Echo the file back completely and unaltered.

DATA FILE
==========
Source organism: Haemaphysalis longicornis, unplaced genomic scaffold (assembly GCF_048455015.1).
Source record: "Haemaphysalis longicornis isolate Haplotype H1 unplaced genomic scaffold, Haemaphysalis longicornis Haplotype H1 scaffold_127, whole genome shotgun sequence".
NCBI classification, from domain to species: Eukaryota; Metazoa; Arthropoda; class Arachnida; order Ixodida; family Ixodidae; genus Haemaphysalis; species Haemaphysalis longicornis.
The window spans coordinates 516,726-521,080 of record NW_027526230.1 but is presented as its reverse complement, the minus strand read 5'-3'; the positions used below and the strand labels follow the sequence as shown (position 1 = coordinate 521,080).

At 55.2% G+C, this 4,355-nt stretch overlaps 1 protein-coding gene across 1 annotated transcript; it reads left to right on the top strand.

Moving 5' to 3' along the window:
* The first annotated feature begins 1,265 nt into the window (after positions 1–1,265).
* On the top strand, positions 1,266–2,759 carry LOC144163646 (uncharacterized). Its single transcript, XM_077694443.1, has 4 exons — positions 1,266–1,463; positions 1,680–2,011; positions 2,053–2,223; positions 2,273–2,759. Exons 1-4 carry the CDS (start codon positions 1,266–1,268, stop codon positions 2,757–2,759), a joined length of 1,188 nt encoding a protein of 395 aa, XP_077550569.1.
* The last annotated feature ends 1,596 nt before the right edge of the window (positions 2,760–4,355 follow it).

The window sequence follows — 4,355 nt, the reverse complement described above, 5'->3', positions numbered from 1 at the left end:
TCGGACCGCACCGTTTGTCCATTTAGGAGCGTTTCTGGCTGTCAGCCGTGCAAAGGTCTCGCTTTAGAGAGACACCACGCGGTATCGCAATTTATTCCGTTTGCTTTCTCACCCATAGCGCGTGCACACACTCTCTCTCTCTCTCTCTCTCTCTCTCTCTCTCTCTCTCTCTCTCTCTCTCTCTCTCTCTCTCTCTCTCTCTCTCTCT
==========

Source organism: Haemaphysalis longicornis, unplaced genomic scaffold (assembly GCF_048455015.1).
Source record: "Haemaphysalis longicornis isolate Haplotype H1 unplaced genomic scaffold, Haemaphysalis longicornis Haplotype H1 scaffold_127, whole genome shotgun sequence".
NCBI classification, from domain to species: Eukaryota; Metazoa; Arthropoda; class Arachnida; order Ixodida; family Ixodidae; genus Haemaphysalis; species Haemaphysalis longicornis.
The window spans coordinates 516,726-521,080 of record NW_027526230.1 but is presented as its reverse complement, the minus strand read 5'-3'; the positions used below and the strand labels follow the sequence as shown (position 1 = coordinate 521,080).

At 55.2% G+C, this 4,355-nt stretch overlaps 1 protein-coding gene across 1 annotated transcript; it reads left to right on the top strand.

Moving 5' to 3' along the window:
* The first annotated feature begins 1,265 nt into the window (after positions 1–1,265).
* On the top strand, positions 1,266–2,759 carry LOC144163646 (uncharacterized). Its single transcript, XM_077694443.1, has 4 exons — positions 1,266–1,463; positions 1,680–2,011; positions 2,053–2,223; positions 2,273–2,759. Exons 1-4 carry the CDS (start codon positions 1,266–1,268, stop codon positions 2,757–2,759), a joined length of 1,188 nt encoding a protein of 395 aa, XP_077550569.1.
* The last annotated feature ends 1,596 nt before the right edge of the window (positions 2,760–4,355 follow it).

The window sequence follows — 4,355 nt, the reverse complement described above, 5'->3', positions numbered from 1 at the left end:
TCGGACCGCACCGTTTGTCCATTTAGGAGCGTTTCTGGCTGTCAGCCGTGCAAAGGTCTCGCTTTAGAGAGACACCACGCGGTATCGCAATTTATTCCGTTTGCTTTCTCACCCATAGCGCGTGCACACACTCTCTCTCTCTCTCTCTCTCTCTCTCTCTCTCTCTCTCTCTCTCTCTCTCTCTCTCTCTCTCTCTCTCTCTCTCTCT